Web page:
The pace of the story is too slow. With all the focus on the "journey" of the central players, there are too many long passages (whole chapters) where nothing really happens. On several occasions, I put the book aside and wasn't interested enough to pick it up for several days (including at a dozen or so pages from the end).

The blurb on my copy talks of the author's empathy for "those the author ensnares in his moral minefields" , but when those characters are so lacklustre the peripheral action and plotting cannot fill the gap. A disappointment.
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8 of 9 people found the following review helpful
5.0 out of 5 stars Outstanding thriller with real-world relevance, 27 Jun 2012
By 
Keris Nine - See all my reviews
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This review is from: The Outsiders (Hardcover)
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There's a familiar story of revenge and payback at the heart of The Outsiders, of shadowy agencies setting their own agendas and dealing out their own sense of justice. In his latest novel, Seymour turns his attention to Marbella's Costa del Crime, which is the setting for a planned hit/arrest of one crime lord by MI5 operatives looking to avenge a murdered colleague. In the movies this would be an excuse for jingoistic declarations, fake glamour and exciting high-speed action sequences, but we know better than to expect anything like that from Gerald Seymour, currently the finest writer in this international spy thriller genre by far. Seymour's vision of this modern criminal undercover underworld is a far more nuanced one - authoritative, well-researched, meticulously structured and laid out in writing that still packs a punch.

The subject might seem like small-fry in comparison to recent Seymour novels dealing with the legacy of the war in Bosnia and current operations in Afghanistan, but it's the author's proposition - made repeatedly, but convincingly - that international East European and Russian crime syndicates present a much more serious threat to the world, and have a much higher rate of victims than international terrorism. Being tough on international crime however is not the same kind of vote winner as waging war on terrorism, and it's far more difficult to put into simplistic black-and-white terms. As usual, the strength of Seymour's writing here is in how he is aware of the bigger picture, establishing a comprehensive overview of international crime in the age of high-speed internet and satellite communications, to say nothing of the murky and ambiguous nature of questions of legality, protocol, authorisation and international cooperation that have to be navigated by anyone brave or foolish enough to attempt to tackle it.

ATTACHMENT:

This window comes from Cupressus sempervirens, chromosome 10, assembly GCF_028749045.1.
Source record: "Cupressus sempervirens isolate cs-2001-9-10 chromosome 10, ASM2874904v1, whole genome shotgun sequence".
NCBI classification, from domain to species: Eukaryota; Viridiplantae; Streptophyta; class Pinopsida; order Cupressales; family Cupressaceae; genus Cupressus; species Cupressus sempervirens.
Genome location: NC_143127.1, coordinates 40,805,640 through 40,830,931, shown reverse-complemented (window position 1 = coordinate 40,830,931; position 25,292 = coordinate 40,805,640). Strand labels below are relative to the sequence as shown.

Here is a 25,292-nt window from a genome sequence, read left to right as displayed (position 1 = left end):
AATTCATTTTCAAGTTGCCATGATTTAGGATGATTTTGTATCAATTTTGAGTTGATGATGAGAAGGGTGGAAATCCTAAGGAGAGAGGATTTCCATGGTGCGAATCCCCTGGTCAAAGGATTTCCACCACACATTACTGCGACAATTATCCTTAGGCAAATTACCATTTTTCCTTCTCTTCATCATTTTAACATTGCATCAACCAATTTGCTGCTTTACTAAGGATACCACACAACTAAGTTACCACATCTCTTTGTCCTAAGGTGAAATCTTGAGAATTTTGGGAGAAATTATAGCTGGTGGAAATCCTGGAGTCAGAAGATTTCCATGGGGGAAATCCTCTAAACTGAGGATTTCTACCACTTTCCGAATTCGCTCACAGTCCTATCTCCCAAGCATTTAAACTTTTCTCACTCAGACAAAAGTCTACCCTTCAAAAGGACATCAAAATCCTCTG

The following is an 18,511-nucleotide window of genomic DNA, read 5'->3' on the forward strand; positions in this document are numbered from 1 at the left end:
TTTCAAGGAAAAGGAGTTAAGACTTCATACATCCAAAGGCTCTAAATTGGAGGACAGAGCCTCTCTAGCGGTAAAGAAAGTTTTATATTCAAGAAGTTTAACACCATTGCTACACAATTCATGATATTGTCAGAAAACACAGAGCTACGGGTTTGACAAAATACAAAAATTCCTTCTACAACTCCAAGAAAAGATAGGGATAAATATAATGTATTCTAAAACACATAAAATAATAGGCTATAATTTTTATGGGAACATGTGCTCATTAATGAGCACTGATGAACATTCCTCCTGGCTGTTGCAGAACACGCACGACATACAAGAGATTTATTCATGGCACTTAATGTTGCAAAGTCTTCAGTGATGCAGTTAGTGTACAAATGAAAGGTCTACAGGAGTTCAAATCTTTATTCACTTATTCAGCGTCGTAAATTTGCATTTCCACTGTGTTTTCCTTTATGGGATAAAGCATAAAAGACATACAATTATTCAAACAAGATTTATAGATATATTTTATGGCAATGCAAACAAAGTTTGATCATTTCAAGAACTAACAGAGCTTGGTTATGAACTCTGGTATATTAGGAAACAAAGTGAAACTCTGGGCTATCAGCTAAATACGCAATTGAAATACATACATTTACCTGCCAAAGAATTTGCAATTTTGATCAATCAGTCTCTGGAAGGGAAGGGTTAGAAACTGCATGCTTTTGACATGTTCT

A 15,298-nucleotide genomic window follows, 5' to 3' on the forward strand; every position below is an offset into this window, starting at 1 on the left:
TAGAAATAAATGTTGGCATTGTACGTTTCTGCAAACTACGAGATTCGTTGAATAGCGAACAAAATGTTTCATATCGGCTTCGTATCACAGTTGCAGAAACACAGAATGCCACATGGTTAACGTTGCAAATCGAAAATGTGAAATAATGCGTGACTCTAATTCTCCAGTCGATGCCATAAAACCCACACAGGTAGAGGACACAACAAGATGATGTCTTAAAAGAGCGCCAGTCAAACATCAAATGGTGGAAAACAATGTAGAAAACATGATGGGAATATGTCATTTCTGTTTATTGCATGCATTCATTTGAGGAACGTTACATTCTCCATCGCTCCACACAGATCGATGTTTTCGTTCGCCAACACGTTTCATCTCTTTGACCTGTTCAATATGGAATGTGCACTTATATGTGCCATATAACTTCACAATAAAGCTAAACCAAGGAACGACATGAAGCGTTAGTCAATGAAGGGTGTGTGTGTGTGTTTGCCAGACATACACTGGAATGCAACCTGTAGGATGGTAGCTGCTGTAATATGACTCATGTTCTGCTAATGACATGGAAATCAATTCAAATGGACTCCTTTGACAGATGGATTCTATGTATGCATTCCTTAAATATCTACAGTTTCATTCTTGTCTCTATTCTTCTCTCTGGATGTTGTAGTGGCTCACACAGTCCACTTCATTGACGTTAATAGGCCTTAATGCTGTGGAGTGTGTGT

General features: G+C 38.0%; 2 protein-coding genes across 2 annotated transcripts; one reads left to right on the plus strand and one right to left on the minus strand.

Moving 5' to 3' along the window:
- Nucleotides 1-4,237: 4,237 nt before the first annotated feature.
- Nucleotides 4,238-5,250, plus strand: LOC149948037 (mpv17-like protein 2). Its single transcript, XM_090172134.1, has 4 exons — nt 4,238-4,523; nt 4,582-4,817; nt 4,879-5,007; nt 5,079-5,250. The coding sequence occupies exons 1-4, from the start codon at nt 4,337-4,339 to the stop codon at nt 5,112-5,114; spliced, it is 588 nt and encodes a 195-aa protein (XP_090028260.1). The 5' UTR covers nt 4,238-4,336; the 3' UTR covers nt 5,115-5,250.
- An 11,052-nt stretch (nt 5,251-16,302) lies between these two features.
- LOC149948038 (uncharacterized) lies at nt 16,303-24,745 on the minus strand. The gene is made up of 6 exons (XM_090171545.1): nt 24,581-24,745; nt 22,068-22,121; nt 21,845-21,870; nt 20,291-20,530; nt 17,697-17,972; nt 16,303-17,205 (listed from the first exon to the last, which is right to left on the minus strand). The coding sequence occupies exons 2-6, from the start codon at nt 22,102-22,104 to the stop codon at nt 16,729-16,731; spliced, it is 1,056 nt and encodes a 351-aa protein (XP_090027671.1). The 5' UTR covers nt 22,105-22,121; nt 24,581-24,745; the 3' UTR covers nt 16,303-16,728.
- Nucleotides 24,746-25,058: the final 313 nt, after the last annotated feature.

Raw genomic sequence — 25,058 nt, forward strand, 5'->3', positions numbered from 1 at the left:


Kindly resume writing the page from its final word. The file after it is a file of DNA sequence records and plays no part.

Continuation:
Although many clearly find such detail boring and irrelevant, it's much more preferable to see this subject handled with fine writing that doesn't insult the intelligence of the reader. Being technically comprehensive in relation to the bigger picture in Seymour's case doesn't mean neglecting the finer detail of character development or abandoning the requirements for it to be an edge-of-the-seat thriller. Typically, there's a wide-ranging cast of characters from all kinds of backgrounds with conflicting personalities, ambitions and hang-ups, and the author weaves them together masterfully to create exciting tensions. Plausible? Maybe not, but in essence the themes and the purpose of flawed individuals working within a flawed system and the resultant ethical problems this gives rise to are no less valid. Yes, the Outsiders is another slow-burner from Seymour, but ultimately, the attention to detail in situation as well as character only adds to the sense of engagement with an increasingly explosive situation that is all the more relevant for actually having real-world purpose.